My Coulee Shawl (v. 2.1) is off the needles!
(For most of the rest of the world reading this, who’s not from ‘around here’: Coulees (as used in this area of Southwestern Wisconsin) are the valleys between river bluffs, derived from the French word ‘couler’, to flow. When I first designed this shawl, based on the Seafoam Stitch from Barbara Walker’s Second Treasury, I needed to name it something. Seafoam Shawl, of course, was hopelessly unoriginal. And you must understand that names derived from or paying homage to Seafoam, like the Morning Surf scarf, just don’t resonate so much with landlocked me. I live about as far from any salt water as it is possible to be in North America.
But the undulations reminded me of the curves of the coulees, in a way. So, Coulee Shawl it was. And the colors of this gorgeous Briar Rose yarn really remind me of fall and November, so it is so very appropriate that I started this at Rhinebeck and finished it mid-November.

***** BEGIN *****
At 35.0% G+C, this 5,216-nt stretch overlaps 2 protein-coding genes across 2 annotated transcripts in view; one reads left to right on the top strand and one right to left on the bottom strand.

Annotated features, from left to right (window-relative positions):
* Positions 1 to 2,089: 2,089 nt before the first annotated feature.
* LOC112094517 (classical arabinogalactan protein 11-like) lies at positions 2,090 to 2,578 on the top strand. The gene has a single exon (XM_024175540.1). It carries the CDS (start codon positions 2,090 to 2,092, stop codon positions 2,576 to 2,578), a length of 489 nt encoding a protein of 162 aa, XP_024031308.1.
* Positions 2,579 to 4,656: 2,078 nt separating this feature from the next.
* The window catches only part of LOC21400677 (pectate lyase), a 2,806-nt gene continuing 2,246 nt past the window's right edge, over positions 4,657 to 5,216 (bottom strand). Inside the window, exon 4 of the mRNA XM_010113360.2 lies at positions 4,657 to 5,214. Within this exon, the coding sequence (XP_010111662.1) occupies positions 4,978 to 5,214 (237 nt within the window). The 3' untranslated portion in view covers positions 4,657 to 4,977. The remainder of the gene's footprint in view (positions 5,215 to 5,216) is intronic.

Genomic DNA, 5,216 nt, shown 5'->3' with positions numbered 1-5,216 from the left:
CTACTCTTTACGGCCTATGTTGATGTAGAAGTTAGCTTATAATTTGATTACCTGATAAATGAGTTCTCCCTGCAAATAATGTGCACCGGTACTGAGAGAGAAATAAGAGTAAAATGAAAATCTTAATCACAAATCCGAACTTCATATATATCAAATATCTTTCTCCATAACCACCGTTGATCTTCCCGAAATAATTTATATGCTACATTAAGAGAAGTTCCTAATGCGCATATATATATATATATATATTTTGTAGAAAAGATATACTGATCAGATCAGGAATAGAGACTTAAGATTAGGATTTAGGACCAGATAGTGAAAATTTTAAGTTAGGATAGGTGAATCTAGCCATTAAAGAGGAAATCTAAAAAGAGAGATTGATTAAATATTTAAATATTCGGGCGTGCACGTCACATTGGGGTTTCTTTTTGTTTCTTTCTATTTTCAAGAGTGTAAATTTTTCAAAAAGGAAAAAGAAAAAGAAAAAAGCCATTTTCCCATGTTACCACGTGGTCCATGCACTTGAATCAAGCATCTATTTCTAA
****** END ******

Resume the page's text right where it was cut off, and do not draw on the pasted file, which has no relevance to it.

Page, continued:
However, I’ve redesigned this shawl from my original. I redid the top, which didn’t really fit the main part of the shawl. Plus, this time I used a modification of the Seafoam stitch. I’ll tell you all about it when I get the pattern all written up, before the end of the month.
I could have finished this last week, at my meeting, but couldn’t find the last of the three yarn cakes I’d divided the yarn into when winding. Fortunately, I found the yarn cake Sunday night (in my Rhinebeck tote bag, hanging on my chair in the dining room — of course!), cast off the shawl yesterday morning, and blocked it today.
Here it is just off the needles. With a little kitten help.
Unblocked, 41 inches by 21 inches. Blocked and pinned, 63 by 33 inches.
It’s critical to block this pattern stitch with a firm hand, to help it open up.
It’s still drying as I write. Modeling shots will have to await drying and daylight — perhaps this weekend? My model is gone then, but I’ll see what I can do.